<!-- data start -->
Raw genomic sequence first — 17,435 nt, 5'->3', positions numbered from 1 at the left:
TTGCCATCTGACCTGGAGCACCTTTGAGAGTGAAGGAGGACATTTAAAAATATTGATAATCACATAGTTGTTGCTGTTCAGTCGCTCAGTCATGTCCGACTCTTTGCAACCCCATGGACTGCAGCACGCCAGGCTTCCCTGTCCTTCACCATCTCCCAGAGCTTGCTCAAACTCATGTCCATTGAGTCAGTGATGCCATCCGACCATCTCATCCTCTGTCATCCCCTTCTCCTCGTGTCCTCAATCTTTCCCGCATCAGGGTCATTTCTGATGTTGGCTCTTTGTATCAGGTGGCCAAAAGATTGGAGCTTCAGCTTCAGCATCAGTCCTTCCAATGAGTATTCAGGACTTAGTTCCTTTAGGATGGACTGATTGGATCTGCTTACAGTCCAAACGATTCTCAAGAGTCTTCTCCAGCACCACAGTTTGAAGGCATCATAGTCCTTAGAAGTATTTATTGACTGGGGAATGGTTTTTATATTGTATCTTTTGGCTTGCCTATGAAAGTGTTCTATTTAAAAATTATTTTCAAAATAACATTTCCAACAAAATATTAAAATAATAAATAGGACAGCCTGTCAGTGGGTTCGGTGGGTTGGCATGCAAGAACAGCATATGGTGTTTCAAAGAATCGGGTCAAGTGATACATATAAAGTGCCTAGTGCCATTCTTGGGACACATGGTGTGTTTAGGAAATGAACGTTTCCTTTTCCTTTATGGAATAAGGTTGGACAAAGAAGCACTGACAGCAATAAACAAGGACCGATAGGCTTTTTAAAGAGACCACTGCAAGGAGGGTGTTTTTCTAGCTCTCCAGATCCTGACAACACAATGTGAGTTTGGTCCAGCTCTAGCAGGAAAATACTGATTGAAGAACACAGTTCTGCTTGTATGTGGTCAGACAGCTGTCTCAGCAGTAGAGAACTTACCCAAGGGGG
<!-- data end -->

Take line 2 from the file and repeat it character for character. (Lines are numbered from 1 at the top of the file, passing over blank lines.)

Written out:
TTGCCATCTGACCTGGAGCACCTTTGAGAGTGAAGGAGGACATTTAAAAATATTGATAATCACATAGTTGTTGCTGTTCAGTCGCTCAGTCATGTCCGACTCTTTGCAACCCCATGGACTGCAGCACGCCAGGCTTCCCTGTCCTTCACCATCTCCCAGAGCTTGCTCAAACTCATGTCCATTGAGTCAGTGATGCCATCCGACCATCTCATCCTCTGTCATCCCCTTCTCCTCGTGTCCTCAATCTTTCCCGCATCAGGGTCATTTCTGATGTTGGCTCTTTGTATCAGGTGGCCAAAAGATTGGAGCTTCAGCTTCAGCATCAGTCCTTCCAATGAGTATTCAGGACTTAGTTCCTTTAGGATGGACTGATTGGATCTGCTTACAGTCCAAACGATTCTCAAGAGTCTTCTCCAGCACCACAGTTTGAAGGCATCATAGTCCTTAGAAGTATTTATTGACTGGGGAATGGTTTTTATATTGTATCTTTTGGCTTGCCTATGAAAGTGTTCTATTTAAAAATTATTTTCAAAATAACATTTCCAACAAAATATTAAAATAATAAATAGGACAGCCTGTCAGTGGGTTCGGTGGGTTGGCATGCAAGAACAGCATATGGTGTTTCAAAGAATCGGGTCAAGTGATACATATAAAGTGCCTAGTGCCATTCTTGGGACACATGGTGTGTTTAGGAAATGAACGTTTCCTTTTCCTTTATGGAATAAGGTTGGACAAAGAAGCACTGACAGCAATAAACAAGGACCGATAGGCTTTTTAAAGAGACCACTGCAAGGAGGGTGTTTTTCTAGCTCTCCAGATCCTGACAACACAATGTGAGTTTGGTCCAGCTCTAGCAGGAAAATACTGATTGAAGAACACAGTTCTGCTTGTATGTGGTCAGACAGCTGTCTCAGCAGTAGAGAACTTACCCAAGGGGG